But there’s a further danger: by believing that God has the power to help the Japanese, you open the door to the idea that God deliberately “attacked” Japan. This idea is usually along the lines of either a) God was punishing Japan for the sins of modern culture and society or b) God was testing Japan’s faith, as he did with Job, and will later reward them with bountiful blessings. In either case, the idea of praying to God after the fact is tantamount to saying “God you must have had good reasons to do what you did, and now that you’ve brought them low, help them find the strength to get up and believe in you.” Or – after a tyrant has slaughtered a rebellion, for those oppressed peoples to bow down before the tyrant’s strength and power.
Anyway, these merely interesting theological ideas are of course meaningless to those suffering. I urge everyone, regardless of your beliefs, to feel compassion and do whatever you can to help.
5 Ways to Donate to Japan Quake and Tsunami Relief
God won’t do it, but you can!
1. PayPal – A leader in transferring funds, PayPal offers a link on their front page which will transfer you directly to a page allowing you to make an immediate $25 donation to four big charities including American Red Cross with the click of a button. Or, there is a drop-down for donations to other charities. Whichever you choose, PayPal will cover all the processing costs so that 100 percent of your money will get to the charity of your choice and start helping out.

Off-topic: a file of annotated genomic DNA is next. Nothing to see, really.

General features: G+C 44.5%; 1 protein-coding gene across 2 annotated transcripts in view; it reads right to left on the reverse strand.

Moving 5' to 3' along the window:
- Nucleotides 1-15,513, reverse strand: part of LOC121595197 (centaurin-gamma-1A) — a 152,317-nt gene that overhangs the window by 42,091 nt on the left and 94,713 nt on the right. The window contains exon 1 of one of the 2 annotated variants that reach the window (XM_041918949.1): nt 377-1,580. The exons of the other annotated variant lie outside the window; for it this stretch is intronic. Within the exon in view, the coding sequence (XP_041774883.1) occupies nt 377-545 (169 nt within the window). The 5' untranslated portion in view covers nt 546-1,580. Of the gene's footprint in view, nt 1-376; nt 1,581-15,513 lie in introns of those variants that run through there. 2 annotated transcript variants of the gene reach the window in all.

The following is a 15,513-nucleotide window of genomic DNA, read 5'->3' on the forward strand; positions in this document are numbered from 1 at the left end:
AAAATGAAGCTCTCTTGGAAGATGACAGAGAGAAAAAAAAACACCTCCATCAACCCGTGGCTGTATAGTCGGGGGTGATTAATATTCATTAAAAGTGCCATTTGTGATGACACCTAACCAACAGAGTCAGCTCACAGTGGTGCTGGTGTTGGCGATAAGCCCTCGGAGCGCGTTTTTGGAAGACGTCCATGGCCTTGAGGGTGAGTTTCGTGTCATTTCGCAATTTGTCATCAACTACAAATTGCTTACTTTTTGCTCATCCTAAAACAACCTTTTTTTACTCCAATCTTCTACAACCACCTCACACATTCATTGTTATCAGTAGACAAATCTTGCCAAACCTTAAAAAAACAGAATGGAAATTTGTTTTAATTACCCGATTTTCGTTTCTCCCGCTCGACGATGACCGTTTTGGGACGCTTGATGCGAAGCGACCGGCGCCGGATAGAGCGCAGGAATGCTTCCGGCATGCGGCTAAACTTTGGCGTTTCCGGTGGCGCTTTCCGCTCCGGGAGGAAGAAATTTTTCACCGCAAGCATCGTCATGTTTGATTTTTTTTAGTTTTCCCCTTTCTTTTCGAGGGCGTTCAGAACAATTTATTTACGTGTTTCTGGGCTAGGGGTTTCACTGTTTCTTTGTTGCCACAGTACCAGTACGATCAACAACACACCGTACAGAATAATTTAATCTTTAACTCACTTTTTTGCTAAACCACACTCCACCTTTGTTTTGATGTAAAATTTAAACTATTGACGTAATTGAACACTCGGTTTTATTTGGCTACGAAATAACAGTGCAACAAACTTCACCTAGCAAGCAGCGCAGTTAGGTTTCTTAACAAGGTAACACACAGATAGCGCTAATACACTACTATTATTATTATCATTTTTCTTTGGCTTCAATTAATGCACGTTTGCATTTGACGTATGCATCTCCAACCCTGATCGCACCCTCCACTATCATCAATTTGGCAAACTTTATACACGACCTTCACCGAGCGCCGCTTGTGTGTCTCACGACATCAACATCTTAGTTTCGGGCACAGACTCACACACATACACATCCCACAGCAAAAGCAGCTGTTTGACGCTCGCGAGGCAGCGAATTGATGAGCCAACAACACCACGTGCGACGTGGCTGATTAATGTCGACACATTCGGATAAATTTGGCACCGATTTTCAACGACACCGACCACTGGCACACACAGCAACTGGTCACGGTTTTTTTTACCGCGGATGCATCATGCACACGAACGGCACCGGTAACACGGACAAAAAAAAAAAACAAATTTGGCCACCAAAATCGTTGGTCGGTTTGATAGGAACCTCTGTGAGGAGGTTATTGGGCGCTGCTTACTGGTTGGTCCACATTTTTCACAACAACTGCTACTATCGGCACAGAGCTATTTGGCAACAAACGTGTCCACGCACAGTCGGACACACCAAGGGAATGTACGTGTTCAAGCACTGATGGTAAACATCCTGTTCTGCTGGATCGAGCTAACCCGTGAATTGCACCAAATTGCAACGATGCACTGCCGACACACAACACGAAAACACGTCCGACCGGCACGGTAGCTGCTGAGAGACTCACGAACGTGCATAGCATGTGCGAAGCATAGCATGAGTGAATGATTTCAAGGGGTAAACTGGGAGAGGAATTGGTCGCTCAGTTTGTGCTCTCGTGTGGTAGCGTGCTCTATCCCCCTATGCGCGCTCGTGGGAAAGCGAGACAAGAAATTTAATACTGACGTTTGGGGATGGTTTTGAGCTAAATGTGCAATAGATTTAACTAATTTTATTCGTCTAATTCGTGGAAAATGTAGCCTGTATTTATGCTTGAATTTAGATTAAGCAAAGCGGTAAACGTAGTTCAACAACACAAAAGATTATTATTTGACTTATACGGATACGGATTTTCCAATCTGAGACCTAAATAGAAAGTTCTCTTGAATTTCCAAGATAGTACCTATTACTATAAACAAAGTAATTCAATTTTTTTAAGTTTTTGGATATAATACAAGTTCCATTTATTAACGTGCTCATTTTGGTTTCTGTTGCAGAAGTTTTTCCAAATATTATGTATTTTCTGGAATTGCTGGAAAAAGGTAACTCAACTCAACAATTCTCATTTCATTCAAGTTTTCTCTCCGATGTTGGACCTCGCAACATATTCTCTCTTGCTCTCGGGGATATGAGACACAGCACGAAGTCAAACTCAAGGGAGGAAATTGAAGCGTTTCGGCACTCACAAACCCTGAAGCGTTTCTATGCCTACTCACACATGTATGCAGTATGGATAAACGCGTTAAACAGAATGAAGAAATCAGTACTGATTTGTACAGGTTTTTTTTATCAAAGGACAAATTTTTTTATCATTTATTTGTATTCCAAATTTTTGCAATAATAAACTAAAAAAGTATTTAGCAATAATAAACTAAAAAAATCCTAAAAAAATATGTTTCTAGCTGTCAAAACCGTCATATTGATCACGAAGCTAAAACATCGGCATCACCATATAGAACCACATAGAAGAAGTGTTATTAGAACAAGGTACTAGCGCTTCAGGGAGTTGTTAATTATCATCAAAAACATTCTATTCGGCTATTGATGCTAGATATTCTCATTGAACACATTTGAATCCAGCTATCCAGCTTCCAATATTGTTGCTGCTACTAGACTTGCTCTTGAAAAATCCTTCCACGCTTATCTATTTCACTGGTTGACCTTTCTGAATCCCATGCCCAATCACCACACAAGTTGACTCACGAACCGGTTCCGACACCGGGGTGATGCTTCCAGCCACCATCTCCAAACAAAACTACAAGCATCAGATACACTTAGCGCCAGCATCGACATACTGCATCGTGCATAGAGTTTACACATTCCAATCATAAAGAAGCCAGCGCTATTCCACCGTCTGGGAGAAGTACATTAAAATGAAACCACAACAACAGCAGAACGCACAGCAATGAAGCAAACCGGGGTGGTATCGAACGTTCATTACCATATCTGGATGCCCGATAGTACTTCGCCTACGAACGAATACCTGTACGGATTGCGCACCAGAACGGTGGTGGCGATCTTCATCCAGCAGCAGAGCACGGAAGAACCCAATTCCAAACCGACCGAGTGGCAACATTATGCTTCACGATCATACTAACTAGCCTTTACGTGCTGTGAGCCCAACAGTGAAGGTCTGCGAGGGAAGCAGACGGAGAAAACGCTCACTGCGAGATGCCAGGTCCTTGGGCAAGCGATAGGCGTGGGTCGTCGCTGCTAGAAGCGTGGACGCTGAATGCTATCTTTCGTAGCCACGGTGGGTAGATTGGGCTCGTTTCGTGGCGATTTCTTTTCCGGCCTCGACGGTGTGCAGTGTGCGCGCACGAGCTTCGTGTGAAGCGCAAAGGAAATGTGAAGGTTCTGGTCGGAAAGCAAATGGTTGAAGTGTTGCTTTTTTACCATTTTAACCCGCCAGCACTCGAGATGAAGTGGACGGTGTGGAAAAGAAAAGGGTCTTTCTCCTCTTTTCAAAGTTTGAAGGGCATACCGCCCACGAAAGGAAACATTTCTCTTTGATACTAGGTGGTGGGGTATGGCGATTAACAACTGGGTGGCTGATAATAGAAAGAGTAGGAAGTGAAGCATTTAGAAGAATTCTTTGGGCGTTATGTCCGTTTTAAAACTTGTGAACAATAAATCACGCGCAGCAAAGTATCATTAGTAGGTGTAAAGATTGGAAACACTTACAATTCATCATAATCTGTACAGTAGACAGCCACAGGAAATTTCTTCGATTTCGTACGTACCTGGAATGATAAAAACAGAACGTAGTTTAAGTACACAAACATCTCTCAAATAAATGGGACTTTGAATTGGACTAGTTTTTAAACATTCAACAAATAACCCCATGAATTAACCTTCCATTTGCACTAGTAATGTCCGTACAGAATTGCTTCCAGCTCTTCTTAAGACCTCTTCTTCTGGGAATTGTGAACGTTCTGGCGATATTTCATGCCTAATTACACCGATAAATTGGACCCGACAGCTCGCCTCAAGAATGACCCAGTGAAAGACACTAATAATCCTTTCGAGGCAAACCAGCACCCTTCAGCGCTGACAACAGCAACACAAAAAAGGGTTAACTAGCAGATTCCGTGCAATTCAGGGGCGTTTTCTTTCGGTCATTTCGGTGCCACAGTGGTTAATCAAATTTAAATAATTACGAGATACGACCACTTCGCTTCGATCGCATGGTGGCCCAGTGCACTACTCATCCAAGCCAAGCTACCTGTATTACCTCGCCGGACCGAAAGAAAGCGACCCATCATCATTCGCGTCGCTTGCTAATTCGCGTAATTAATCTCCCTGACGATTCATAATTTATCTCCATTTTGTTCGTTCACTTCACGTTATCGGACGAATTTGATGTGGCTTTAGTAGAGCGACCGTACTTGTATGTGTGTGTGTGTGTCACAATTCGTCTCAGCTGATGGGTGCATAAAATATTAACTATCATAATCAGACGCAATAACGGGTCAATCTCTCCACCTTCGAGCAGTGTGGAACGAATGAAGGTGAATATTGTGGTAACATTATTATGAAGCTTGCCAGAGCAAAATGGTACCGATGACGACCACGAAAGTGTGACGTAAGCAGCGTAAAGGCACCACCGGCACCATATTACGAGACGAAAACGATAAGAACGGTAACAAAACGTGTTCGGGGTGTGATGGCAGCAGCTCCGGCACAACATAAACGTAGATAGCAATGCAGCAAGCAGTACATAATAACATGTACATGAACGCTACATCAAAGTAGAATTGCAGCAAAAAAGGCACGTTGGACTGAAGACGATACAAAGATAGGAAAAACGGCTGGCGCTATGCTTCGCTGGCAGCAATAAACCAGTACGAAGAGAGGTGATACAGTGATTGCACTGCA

2. iTunes – Through the iTunes store, you can donate $5 to $200 to the American Red Cross. To pledge your support, just click the “donate” button beneath the amount you want to give, and Apple will charge the credit card attached to your iTunes account as an iTunes transaction and then deliver all the money over to them. ”Your support will enable the Red Cross to provide, shelter, food, emotional support and other assistance to victims of all disasters,” the iTunes page says.
3. Texting – On the back of the success of texting in money during the days of Haiti’s awful tragedy, a similar service has been set up for Japan. Text “REDCROSS” to 90999 to donate $10 to the American Red Cross. Text “QUAKE” or “JAPAN” to 80888 to make a $10 donation to the Salvation Army’s Japan quake relief efforts. Text “JAPAN” or “TSUNAMI” to 20222 to donate $10 to Save the Children. Make sure you respond “YES” when they send you a thank you message. Your donation will be on your monthly wireless bill, and most carriers will allow you to donate up to three times per month.
4. Facebook Causes – This donation will go to American National Red Cross as well through Network for Good, a nonprofit donor-advised fund. You can donate $10 or more by visiting the Facebook Causes page.
5. World Vision – If you do not want to send your money to the American Red Cross, World Vision is one of many organizations that are assisting in the relief. In the wake of a disaster, World Vision is an early responder, immediately distributing pre-positioned emergency supplies and sending highly-trained staff to assess and respond to the most urgent needs. You can donate as much as you would like through their website with a minimum of $10.